Huntington Ravine has MODERATE and LOW avalanche danger. Central, Pinnacle, Odell, South and Escape Hatch have Moderate avalanche danger. Evaluate snow and terrain carefully to identify features of concern. All other forecast areas have Low avalanche danger. Watch for unstable snow on isolated terrain features.
Tuckerman Ravine has MODERATE avalanche danger. All forecast areas in Tuckerman Ravine have Moderate avalanche danger. Evaluate snow and terrain carefully to identify features of concern. The Little Headwall is once again an open stream and is not receiving an avalanche danger rating
AVALANCHE PROBLEM: Wet slab avalanches will be possible to human trigger this morning, with colder temperatures gradually refreezing the snowpack and reducing instability late today into tonight. Multiple layers near the surface may be capable of producing varying sized avalanches. First, sluffing action of ice pellets yesterday proved to create unstable and reactive, though isolated, slabs low in avalanche paths. These and similarly new slabs formed from the mix of sleet (ice pellets), snow, freezing rain, and rain may present pockets of instability in much of the terrain, though wetting from rain overnight has likely reduced sensitivity to a human trigger. Second, deeper slabs which have become increasingly wet could produce large avalanches, also possible to human trigger and unlikely to avalanche naturally, though we’re not ruling out this possibility entirely. Finally, snow falling today and tonight on increasing W wind may build to form new wind slabs by the time this advisory expires at midnight tonight.
WEATHER: The extreme diversity of precipitation types continued yesterday, with freezing rain showing as the dominant precipitation type in hourly observations but snow, sleet, and rain also falling and affecting the upper snowpack. All told, the summit recorded 3 inches of water amounting to 6.7 inches of snow and mixed precipitation particles. Hermit Lake recorded 2 inches of water and 3 inches of snow and mixed precipitation particles. It’s currently raining lightly from Pinkham up to the base of the ravines, with light snow showers on the summit. Mixed precipitation is forecast to continue today in our terrain, with snow being the dominant precipitation type on the summit. This should gradually trend towards snow as temperatures drop today and tonight from the current 30F on the summit to 15F by tomorrow morning. Snow could total up to 2-4 inches today and 1-3 inches tomorrow. The current S wind under 30 mph on the summit should shift W soon and increase late today and tonight. Tomorrow is forecast to have slightly colder temperatures and continued light snowfall, with W and NW wind in the 40-60 mph range.
SNOWPACK: Our upper snowpack has become increasingly wet over the past 24 hours, adding to moisture from the weekend and generally thawing the refreeze which occurred Sunday night. The result of nearly every form of precipitation yesterday is wet and dense snow at the surface. Sluffing of ice pellets to pockets low in our avalanche paths accumulated significantly and showed the ability to produce an avalanche. A human triggered avalanche near the base of Hillman’s Highway was triggered from below and from the edge of the slab in terrain possibly below 30 degrees in steepness. Wetting from rain overnight has likely reduced the ability for similar slabs to produce avalanches, as the moisture is slowly making layers more uniform, but layers exist in the new “snow”. Deeper layers could also produce an avalanche, which could be larger though generally less likely. Dropping temperatures today and tonight will ultimately refreeze and lend stability to the snowpack. Precipitation transitioning towards snow from rain today and tonight may ultimately build new wind slabs, but this is unlikely to pose an issue during daylight hours. Those braving the wet conditions today will likely find decent conditions to make turns, with the Sherburne still holding snow coverage.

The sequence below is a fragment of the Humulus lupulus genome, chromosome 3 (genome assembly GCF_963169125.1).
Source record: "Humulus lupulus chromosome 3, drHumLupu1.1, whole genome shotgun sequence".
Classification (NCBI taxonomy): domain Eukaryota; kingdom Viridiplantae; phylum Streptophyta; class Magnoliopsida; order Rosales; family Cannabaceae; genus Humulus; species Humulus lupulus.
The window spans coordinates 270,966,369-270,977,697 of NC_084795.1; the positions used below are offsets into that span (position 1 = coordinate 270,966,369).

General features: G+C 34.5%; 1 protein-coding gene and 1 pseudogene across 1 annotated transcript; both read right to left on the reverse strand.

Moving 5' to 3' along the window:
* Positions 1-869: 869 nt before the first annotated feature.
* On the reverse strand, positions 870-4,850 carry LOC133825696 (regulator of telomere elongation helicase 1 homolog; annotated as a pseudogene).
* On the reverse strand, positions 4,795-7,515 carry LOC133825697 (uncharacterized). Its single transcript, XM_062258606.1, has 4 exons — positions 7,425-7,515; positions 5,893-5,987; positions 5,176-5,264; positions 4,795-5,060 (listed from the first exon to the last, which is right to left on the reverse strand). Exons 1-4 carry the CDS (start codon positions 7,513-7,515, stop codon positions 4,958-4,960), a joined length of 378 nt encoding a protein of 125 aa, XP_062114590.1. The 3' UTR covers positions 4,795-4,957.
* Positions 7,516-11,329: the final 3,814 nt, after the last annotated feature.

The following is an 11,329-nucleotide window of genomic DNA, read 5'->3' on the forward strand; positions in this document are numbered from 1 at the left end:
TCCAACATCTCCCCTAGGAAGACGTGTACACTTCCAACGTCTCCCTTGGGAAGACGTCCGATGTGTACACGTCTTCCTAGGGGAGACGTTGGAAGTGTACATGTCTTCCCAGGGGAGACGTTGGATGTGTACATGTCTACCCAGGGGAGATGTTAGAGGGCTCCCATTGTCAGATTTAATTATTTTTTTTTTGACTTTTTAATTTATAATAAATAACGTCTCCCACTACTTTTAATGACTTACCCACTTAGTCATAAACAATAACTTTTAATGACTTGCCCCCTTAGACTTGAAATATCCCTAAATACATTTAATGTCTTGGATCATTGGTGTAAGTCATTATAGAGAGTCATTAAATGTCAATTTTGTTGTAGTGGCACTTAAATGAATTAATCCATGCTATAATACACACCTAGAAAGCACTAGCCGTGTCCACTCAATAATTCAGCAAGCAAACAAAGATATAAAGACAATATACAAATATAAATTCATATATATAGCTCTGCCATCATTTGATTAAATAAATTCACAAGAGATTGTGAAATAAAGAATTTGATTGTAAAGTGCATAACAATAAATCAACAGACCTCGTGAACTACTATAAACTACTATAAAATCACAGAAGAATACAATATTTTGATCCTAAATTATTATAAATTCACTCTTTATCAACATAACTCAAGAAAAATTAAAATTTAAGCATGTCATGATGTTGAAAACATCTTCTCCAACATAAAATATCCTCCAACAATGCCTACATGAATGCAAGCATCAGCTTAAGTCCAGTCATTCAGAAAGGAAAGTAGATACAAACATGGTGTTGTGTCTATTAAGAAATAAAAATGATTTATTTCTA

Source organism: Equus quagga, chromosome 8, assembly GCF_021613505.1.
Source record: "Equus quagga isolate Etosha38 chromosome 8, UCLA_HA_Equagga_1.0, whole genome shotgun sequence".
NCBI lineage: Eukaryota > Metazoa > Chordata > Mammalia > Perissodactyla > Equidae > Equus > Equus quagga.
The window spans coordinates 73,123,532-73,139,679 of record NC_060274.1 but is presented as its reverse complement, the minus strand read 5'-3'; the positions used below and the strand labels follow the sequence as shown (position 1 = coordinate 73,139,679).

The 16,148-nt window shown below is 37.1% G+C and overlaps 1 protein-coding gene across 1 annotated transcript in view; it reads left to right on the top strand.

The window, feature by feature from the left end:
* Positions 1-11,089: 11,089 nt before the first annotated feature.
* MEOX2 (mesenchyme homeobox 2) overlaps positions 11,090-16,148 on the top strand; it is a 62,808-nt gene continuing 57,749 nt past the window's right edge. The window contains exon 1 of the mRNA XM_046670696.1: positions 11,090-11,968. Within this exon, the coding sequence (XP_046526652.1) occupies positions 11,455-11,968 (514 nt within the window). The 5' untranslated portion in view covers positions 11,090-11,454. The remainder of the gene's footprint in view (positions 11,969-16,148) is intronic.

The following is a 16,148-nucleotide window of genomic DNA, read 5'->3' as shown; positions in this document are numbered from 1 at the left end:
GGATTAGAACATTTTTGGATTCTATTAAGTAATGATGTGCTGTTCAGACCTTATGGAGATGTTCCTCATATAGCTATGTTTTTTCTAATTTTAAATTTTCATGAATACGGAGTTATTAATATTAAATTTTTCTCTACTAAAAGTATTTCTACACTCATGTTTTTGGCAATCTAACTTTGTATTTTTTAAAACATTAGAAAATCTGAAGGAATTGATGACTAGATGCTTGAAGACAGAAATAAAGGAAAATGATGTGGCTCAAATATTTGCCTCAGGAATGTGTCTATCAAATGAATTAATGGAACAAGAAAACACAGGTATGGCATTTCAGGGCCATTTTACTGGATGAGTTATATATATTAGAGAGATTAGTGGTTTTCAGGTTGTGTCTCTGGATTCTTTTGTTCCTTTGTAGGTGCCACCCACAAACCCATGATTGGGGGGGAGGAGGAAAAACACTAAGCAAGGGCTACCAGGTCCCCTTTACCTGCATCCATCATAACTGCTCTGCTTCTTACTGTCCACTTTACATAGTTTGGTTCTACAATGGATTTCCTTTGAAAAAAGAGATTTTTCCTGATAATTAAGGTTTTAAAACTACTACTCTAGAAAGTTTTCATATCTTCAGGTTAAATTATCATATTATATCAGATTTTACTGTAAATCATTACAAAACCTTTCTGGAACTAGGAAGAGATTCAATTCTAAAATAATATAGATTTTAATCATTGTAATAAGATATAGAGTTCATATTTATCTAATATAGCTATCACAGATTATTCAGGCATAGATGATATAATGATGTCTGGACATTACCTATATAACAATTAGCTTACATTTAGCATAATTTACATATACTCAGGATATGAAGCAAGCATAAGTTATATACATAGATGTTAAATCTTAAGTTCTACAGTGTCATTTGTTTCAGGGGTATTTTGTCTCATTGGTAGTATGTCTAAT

Be sure to check out our Instagram posts (@mwacenter) for up to date photos and videos. You don’t need an account to view them on your computer!
• Safe travel in avalanche terrain requires training and experience. This advisory is just one tool to help you make your own decisions in avalanche terrain. You control your own risk by choosing where, when, and how you travel.
• Anticipate a changing avalanche danger when actual weather differs from the higher summits forecast. For more information contact the Forest Service Snow Rangers, the AMC at the Pinkham Notch Visitor Center, or the caretakers at Hermit Lake Shelters.
• Posted 8:20 a.m., Monday, April 17, 2018. A new advisory will be issued tomorrow.
Ryan Matz, Snow Ranger
USDA Forest Service
White Mountain National Forest
(603) 466-2713 TTY (603) 466-2856